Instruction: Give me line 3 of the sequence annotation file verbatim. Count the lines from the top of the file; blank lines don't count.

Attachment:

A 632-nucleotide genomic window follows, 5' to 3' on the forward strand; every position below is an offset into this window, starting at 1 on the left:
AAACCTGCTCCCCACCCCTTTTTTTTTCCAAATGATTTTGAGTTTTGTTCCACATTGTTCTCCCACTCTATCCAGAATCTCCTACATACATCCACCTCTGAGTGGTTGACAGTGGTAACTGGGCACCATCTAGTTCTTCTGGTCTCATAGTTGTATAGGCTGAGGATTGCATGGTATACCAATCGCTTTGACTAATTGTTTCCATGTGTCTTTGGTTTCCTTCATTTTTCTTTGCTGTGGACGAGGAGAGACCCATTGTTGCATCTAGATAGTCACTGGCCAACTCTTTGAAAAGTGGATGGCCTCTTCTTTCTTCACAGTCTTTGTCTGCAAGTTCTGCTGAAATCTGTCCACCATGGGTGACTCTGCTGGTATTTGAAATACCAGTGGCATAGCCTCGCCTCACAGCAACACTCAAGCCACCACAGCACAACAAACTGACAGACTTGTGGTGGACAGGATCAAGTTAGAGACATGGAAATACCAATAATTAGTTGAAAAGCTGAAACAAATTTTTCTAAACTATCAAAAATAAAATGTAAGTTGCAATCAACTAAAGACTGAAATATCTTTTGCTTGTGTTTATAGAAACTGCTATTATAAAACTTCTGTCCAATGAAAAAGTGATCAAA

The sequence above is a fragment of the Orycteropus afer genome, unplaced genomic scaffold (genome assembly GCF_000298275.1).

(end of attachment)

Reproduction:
The sequence above is a fragment of the Orycteropus afer genome, unplaced genomic scaffold (genome assembly GCF_000298275.1).